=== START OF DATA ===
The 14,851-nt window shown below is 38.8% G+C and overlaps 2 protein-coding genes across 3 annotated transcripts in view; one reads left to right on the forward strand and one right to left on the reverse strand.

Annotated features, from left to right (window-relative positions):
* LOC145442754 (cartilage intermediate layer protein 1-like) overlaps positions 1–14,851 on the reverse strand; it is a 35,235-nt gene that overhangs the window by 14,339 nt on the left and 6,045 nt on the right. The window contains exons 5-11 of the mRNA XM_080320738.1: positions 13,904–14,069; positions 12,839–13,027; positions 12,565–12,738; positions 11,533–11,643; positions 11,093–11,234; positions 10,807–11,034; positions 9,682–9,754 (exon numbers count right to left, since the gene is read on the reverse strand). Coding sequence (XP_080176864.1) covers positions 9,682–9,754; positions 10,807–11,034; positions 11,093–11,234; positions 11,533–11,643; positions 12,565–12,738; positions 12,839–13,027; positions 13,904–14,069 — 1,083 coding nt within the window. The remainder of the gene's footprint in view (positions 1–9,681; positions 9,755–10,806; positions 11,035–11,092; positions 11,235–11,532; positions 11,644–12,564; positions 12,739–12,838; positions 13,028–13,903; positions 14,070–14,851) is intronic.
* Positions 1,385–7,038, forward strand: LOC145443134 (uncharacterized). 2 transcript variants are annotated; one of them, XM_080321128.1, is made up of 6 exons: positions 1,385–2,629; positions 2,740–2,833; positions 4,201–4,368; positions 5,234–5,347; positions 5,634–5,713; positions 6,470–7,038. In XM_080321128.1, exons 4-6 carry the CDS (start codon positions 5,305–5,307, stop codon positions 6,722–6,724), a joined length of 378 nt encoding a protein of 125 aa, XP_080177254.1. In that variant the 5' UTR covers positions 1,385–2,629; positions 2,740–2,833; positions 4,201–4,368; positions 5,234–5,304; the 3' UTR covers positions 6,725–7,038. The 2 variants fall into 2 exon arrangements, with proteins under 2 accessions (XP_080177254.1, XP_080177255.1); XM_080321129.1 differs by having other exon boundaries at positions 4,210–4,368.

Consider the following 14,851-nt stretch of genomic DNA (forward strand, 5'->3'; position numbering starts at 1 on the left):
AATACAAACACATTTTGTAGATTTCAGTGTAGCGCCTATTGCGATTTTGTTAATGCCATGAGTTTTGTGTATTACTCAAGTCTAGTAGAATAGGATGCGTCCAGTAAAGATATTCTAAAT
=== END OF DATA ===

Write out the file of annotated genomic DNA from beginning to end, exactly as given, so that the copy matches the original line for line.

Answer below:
The 14,851-nt window shown below is 38.8% G+C and overlaps 2 protein-coding genes across 3 annotated transcripts in view; one reads left to right on the forward strand and one right to left on the reverse strand.

Annotated features, from left to right (window-relative positions):
* LOC145442754 (cartilage intermediate layer protein 1-like) overlaps positions 1–14,851 on the reverse strand; it is a 35,235-nt gene that overhangs the window by 14,339 nt on the left and 6,045 nt on the right. The window contains exons 5-11 of the mRNA XM_080320738.1: positions 13,904–14,069; positions 12,839–13,027; positions 12,565–12,738; positions 11,533–11,643; positions 11,093–11,234; positions 10,807–11,034; positions 9,682–9,754 (exon numbers count right to left, since the gene is read on the reverse strand). Coding sequence (XP_080176864.1) covers positions 9,682–9,754; positions 10,807–11,034; positions 11,093–11,234; positions 11,533–11,643; positions 12,565–12,738; positions 12,839–13,027; positions 13,904–14,069 — 1,083 coding nt within the window. The remainder of the gene's footprint in view (positions 1–9,681; positions 9,755–10,806; positions 11,035–11,092; positions 11,235–11,532; positions 11,644–12,564; positions 12,739–12,838; positions 13,028–13,903; positions 14,070–14,851) is intronic.
* Positions 1,385–7,038, forward strand: LOC145443134 (uncharacterized). 2 transcript variants are annotated; one of them, XM_080321128.1, is made up of 6 exons: positions 1,385–2,629; positions 2,740–2,833; positions 4,201–4,368; positions 5,234–5,347; positions 5,634–5,713; positions 6,470–7,038. In XM_080321128.1, exons 4-6 carry the CDS (start codon positions 5,305–5,307, stop codon positions 6,722–6,724), a joined length of 378 nt encoding a protein of 125 aa, XP_080177254.1. In that variant the 5' UTR covers positions 1,385–2,629; positions 2,740–2,833; positions 4,201–4,368; positions 5,234–5,304; the 3' UTR covers positions 6,725–7,038. The 2 variants fall into 2 exon arrangements, with proteins under 2 accessions (XP_080177254.1, XP_080177255.1); XM_080321129.1 differs by having other exon boundaries at positions 4,210–4,368.

Consider the following 14,851-nt stretch of genomic DNA (forward strand, 5'->3'; position numbering starts at 1 on the left):
AATACAAACACATTTTGTAGATTTCAGTGTAGCGCCTATTGCGATTTTGTTAATGCCATGAGTTTTGTGTATTACTCAAGTCTAGTAGAATAGGATGCGTCCAGTAAAGATATTCTAAAT